After passing through winding and spectacular roads where the sky changed its color and shape with every turn, I watched the old and tired building of Takht-e Soleyman.
A city that is located above the mountains, as if you can reach the stars and touch the divine from any point. A city known as the birthplace of Zoroaster. After more than three thousand years, this building has survived all the ages and its rulers and still stands as a testament.
At first glance, you feel that there is really a special energy in this part of the world, it is not without reason that countless legends are woven around it.
Takht-e Soleyman is an ancient city that dates back to the Parthian, Iron Age, I, II and III periods. The seat of power of the Scythian, Manaean, Medes, Achaemenid and Parthian rulers. Kings who worshiped near the heavenly throne, charted their course by the stars, and reigned over their armies on mountaintops.
Takht-e Soleyman is a city that seems not only to have its roots in the depths of the earth, but also to have a hidden link with the galaxies.
The mysterious lake at the heart of this ancient city is actually a bubbling spring whose water is thousands of years old coming to the surface of the earth from the primordial chakras of energy.
The great force that seethes from the depths of the earth creates a fountain that looks like the earth is breathing, and as you approach it, you feel a strange energy.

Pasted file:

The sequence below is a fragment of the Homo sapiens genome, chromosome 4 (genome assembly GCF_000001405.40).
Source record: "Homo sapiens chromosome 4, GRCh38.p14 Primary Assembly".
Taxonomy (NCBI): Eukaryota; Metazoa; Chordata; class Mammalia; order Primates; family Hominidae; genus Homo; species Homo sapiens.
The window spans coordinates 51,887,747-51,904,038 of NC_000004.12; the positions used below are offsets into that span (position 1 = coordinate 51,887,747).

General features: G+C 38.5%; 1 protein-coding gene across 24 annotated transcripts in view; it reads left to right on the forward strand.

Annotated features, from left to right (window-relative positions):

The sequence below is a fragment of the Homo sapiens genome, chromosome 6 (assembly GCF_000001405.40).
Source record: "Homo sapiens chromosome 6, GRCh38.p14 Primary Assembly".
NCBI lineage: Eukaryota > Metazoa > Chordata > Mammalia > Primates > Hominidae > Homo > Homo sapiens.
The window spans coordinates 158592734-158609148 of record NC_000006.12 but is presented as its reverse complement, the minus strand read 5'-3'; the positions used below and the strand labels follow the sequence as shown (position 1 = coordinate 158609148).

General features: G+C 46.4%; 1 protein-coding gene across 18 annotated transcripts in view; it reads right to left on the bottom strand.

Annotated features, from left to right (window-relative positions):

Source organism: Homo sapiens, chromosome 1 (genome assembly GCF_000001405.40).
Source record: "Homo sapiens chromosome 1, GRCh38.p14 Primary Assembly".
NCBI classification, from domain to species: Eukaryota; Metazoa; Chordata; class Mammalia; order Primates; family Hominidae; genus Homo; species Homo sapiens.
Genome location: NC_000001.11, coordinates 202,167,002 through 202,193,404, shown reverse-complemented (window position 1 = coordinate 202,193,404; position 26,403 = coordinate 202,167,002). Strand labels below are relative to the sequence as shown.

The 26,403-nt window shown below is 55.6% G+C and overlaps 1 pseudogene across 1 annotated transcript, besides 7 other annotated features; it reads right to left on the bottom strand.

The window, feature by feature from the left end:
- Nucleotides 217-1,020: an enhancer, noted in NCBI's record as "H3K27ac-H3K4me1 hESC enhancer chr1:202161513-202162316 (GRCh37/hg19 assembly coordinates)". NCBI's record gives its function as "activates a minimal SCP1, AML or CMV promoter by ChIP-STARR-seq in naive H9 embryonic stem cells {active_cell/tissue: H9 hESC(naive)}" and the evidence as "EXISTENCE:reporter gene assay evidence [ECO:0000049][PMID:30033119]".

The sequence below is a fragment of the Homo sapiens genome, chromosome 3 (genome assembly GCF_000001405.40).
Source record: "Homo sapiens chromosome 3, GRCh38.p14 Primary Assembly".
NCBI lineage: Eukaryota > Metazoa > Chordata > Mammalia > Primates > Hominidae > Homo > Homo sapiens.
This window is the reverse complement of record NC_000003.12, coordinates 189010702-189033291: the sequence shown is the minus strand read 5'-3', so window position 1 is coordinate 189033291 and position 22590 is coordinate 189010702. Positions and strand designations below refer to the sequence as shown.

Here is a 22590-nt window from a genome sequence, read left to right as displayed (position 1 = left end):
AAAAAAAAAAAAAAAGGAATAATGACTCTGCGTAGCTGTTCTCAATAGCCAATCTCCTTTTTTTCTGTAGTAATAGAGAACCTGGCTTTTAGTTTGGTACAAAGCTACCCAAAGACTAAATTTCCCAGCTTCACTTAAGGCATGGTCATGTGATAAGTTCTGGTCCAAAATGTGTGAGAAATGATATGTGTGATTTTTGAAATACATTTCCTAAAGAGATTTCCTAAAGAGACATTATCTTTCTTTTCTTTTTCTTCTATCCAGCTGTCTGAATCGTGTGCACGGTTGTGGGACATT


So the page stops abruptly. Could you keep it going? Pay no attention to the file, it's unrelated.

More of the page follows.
This lake holds countless secrets, from the treasures buried deep within it to its association with the Goddess of Waters.
A cone-shaped and hollow mountain known as Devil’s Mountain or Solomon’s Prison. Legends say that Hazrat Suleiman imprisoned his demons there, that’s why they named it Soleyman’s Prison. Seeing its strange appearance, one believes in this legend and any other strange story.
Soleyman’s Prison, which was a place of worship for Zoroastrian monks during the Sassanid era, was once full of water like Lake Takht-e Soleyman, a place for the stars to dance in the darkness of the night.
Takht-e Soleyman, which reached the height of its power and glory during the Sassanid era, hosted the fire temple of Azargoshnasp inside it. A fire temple with two adjacent halls, one dedicated to fire and the other to water.
In one they worshiped fire and in the other water. Where one king after another was purified with water and fire, and many gifts, all coins and gold, shone in the light of its flames.
In the midst of the Temple of Anahita, dedicated to the worship of the goddess of water and fertility, there is a small pool that captures a beautiful reflection of the sky. The water, guided from a spring to the temple in several stages, becomes a mere mirror reflecting the image of the sky.
I didn’t have the time to stay overnight at Takht-e Soleyman and contemplate its stars. I was still in the early stages of this long journey, with the next destination awaiting me. I left a piece of my heart by the treasury of Takht-e Soleyman and bid farewell. I still don’t know whether I will walk in the footsteps of its ancient owners again or not, but my heart is content that I had the opportunity to touch its history once in my life.
Takht-e Soleymān, also known as Adur Gushnasp, is an ancient archaeological site located in West Azerbaijan, Iran, dating back to the Sasanian Empire. Positioned between Urmia and Hamadan, in close proximity to the modern town of Takab, it is situated approximately 400 km west of Tehran.
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